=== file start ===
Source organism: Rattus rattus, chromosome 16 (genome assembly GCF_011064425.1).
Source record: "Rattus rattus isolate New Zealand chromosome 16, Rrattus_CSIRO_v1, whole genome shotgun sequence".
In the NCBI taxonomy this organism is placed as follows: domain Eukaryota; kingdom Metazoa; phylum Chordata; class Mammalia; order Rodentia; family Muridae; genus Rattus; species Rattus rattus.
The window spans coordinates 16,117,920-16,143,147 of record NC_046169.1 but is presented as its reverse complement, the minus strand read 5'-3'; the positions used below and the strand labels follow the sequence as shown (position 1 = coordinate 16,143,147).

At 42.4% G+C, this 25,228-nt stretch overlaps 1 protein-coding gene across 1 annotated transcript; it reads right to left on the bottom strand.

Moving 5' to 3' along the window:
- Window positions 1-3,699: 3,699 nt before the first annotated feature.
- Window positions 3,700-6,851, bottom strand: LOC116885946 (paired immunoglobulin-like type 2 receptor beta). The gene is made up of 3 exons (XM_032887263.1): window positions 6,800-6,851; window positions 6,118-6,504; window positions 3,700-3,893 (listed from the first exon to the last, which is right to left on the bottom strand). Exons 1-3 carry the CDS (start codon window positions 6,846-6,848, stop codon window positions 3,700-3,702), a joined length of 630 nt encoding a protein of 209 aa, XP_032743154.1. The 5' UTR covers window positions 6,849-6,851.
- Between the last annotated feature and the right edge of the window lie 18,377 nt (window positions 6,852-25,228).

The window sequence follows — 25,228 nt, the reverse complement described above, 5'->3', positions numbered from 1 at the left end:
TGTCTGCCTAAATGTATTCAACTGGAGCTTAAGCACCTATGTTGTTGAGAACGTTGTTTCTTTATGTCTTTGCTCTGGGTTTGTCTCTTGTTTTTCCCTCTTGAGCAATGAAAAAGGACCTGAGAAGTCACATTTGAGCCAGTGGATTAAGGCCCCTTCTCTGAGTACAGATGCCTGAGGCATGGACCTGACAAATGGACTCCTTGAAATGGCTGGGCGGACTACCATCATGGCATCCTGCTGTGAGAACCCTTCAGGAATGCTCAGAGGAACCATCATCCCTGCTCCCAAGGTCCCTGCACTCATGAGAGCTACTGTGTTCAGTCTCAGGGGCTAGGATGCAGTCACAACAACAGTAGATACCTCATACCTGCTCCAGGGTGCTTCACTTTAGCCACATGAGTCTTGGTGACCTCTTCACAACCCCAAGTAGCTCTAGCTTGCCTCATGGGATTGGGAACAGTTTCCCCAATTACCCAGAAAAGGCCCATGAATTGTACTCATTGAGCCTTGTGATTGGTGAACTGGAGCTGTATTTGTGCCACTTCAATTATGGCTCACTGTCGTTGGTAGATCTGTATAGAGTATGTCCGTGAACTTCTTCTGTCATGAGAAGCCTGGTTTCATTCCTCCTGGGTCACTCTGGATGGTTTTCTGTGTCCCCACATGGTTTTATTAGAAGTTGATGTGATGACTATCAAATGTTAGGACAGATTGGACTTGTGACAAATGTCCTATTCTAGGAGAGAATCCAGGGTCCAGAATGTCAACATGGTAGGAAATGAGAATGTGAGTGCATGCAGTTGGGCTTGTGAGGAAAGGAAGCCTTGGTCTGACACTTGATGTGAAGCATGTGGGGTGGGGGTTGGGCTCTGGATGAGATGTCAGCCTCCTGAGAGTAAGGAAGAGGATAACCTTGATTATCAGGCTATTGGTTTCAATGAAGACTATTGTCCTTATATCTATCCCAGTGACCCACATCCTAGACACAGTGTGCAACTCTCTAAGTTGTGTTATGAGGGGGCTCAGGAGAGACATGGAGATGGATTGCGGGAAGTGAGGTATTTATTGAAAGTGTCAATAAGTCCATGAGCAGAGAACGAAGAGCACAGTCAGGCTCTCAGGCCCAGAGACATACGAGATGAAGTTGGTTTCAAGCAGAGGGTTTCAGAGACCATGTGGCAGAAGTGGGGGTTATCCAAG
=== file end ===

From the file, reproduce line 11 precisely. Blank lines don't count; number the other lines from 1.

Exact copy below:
TGTCTGCCTAAATGTATTCAACTGGAGCTTAAGCACCTATGTTGTTGAGAACGTTGTTTCTTTATGTCTTTGCTCTGGGTTTGTCTCTTGTTTTTCCCTCTTGAGCAATGAAAAAGGACCTGAGAAGTCACATTTGAGCCAGTGGATTAAGGCCCCTTCTCTGAGTACAGATGCCTGAGGCATGGACCTGACAAATGGACTCCTTGAAATGGCTGGGCGGACTACCATCATGGCATCCTGCTGTGAGAACCCTTCAGGAATGCTCAGAGGAACCATCATCCCTGCTCCCAAGGTCCCTGCACTCATGAGAGCTACTGTGTTCAGTCTCAGGGGCTAGGATGCAGTCACAACAACAGTAGATACCTCATACCTGCTCCAGGGTGCTTCACTTTAGCCACATGAGTCTTGGTGACCTCTTCACAACCCCAAGTAGCTCTAGCTTGCCTCATGGGATTGGGAACAGTTTCCCCAATTACCCAGAAAAGGCCCATGAATTGTACTCATTGAGCCTTGTGATTGGTGAACTGGAGCTGTATTTGTGCCACTTCAATTATGGCTCACTGTCGTTGGTAGATCTGTATAGAGTATGTCCGTGAACTTCTTCTGTCATGAGAAGCCTGGTTTCATTCCTCCTGGGTCACTCTGGATGGTTTTCTGTGTCCCCACATGGTTTTATTAGAAGTTGATGTGATGACTATCAAATGTTAGGACAGATTGGACTTGTGACAAATGTCCTATTCTAGGAGAGAATCCAGGGTCCAGAATGTCAACATGGTAGGAAATGAGAATGTGAGTGCATGCAGTTGGGCTTGTGAGGAAAGGAAGCCTTGGTCTGACACTTGATGTGAAGCATGTGGGGTGGGGGTTGGGCTCTGGATGAGATGTCAGCCTCCTGAGAGTAAGGAAGAGGATAACCTTGATTATCAGGCTATTGGTTTCAATGAAGACTATTGTCCTTATATCTATCCCAGTGACCCACATCCTAGACACAGTGTGCAACTCTCTAAGTTGTGTTATGAGGGGGCTCAGGAGAGACATGGAGATGGATTGCGGGAAGTGAGGTATTTATTGAAAGTGTCAATAAGTCCATGAGCAGAGAACGAAGAGCACAGTCAGGCTCTCAGGCCCAGAGACATACGAGATGAAGTTGGTTTCAAGCAGAGGGTTTCAGAGACCATGTGGCAGAAGTGGGGGTTATCCAAG